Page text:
What Are Some Differences Between Church Denominations?

Some differences between church denominations are that the Anglican and Baptist denominations believe that a person receives salvation through faith, whereas Catholics believe that a person must observe the sacraments to obtain salvation. The Orthodox denomination believes that each person must work to obtain salvation. In addition, denominations such as the Lutheran denomination practice infant baptism while the Assembly of God denomination baptizes only professing Christians and organization, worship and sacrament practices differ among denominations.

Methodists, Catholics, Presbyterians and Anglicans baptize both infants and professing Christians while Baptist and Assembly of God denominations baptize only those professing to practice Christianity. In addition, worship practices vary among denominations as Presbyterian and Orthodox services that use traditional liturgy, and Baptists that offer non-liturgical worship. The Methodists allow both liturgical and non-liturgical worship.

Denominations practice varying sacraments as part of worship such as the Lutheran and Methodist denominations that practice both baptism and the Lord's Supper. By contrast, the Catholics practice baptism and the Lord's Supper as well as penance, confirmation and the anointing of the sick. The Orthodox Church takes no official position on sacraments but many Orthodox Christians adhere to the Catholic sacraments. In addition, the Anglicans adhere to baptism and the Lord's Supper as major sacraments and the Anglican denomination also adds additional Catholic sacraments but considers the other sacraments minor in comparison to baptism and the Lord's Supper.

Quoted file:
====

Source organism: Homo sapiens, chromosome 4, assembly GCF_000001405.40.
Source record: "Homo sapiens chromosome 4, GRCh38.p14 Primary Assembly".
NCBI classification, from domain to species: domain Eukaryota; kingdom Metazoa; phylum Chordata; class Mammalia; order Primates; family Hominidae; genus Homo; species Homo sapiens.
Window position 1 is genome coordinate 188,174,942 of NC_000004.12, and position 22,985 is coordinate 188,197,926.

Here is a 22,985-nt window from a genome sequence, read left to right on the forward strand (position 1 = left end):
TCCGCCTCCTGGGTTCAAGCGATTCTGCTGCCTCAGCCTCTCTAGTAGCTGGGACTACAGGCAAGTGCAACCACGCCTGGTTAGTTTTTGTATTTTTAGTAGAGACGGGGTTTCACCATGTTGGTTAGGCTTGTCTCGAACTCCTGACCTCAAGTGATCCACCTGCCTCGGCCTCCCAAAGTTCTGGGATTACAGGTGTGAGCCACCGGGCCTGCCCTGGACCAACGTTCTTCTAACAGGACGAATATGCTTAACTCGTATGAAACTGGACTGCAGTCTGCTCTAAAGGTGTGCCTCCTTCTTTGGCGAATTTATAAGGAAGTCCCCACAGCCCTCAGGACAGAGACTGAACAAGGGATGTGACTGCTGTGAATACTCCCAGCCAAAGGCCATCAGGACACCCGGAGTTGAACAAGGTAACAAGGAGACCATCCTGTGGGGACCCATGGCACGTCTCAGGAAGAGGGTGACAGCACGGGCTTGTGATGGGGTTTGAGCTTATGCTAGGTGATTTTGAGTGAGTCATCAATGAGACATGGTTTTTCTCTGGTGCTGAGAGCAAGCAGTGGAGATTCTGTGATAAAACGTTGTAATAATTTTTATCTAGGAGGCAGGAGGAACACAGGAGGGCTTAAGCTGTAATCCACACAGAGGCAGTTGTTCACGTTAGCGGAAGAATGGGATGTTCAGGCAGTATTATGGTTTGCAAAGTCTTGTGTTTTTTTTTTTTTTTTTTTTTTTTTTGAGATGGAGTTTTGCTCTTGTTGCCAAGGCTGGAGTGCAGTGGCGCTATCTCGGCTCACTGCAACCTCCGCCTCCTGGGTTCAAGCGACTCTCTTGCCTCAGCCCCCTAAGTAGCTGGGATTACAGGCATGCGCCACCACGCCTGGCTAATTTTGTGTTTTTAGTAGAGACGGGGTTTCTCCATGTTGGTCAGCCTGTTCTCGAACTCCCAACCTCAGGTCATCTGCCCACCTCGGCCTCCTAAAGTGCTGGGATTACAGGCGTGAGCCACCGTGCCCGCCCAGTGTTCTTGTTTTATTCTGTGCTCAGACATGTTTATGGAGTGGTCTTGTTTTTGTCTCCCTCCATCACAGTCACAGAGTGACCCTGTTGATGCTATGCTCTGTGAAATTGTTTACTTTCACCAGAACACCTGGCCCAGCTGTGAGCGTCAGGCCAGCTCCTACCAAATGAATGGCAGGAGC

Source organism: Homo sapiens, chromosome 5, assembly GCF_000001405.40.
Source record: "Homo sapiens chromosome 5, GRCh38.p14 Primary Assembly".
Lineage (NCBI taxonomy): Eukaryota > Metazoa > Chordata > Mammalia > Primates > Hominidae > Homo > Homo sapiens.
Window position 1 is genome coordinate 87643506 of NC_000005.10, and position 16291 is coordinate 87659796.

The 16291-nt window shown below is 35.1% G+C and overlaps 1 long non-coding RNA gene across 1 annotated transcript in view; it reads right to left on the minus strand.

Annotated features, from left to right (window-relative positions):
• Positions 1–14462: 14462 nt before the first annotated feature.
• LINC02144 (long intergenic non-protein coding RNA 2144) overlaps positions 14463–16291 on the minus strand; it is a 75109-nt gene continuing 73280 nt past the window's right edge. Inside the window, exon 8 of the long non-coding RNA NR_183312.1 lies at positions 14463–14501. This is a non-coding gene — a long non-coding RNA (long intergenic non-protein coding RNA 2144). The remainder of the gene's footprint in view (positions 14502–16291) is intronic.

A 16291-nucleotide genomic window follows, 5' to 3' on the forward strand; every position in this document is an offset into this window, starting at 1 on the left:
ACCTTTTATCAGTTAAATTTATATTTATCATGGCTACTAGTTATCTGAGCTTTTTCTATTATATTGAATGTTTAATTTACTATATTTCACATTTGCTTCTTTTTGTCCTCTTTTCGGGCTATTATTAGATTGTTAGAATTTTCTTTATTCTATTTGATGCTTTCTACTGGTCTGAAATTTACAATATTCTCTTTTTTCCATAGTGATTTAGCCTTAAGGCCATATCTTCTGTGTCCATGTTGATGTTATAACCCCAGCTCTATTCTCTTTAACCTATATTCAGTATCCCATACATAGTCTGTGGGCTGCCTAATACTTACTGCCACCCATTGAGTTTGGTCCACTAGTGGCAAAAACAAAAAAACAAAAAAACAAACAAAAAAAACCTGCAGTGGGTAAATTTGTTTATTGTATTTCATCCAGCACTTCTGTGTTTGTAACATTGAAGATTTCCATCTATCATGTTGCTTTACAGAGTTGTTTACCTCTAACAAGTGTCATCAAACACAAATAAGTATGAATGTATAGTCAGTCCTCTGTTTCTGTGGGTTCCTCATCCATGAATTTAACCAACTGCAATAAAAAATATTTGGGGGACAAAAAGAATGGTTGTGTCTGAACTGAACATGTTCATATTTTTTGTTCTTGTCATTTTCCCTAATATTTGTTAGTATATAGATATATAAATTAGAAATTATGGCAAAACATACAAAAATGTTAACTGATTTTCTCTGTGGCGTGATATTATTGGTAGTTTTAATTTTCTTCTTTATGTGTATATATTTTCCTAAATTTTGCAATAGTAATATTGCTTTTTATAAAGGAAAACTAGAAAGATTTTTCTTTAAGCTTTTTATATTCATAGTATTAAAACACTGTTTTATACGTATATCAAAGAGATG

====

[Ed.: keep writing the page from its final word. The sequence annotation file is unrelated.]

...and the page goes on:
Church organization also varies among denominations as the Assembly of God, Methodist and Presbyterian denominations ordain women but the Catholic and Orthodox denominations do not. In the Baptist Church, the ordination of women varies depending on the leadership decision of each local church. Similarly, each Baptist Church is self-governing while a Pope and other clergy oversee the organization the Catholic Church.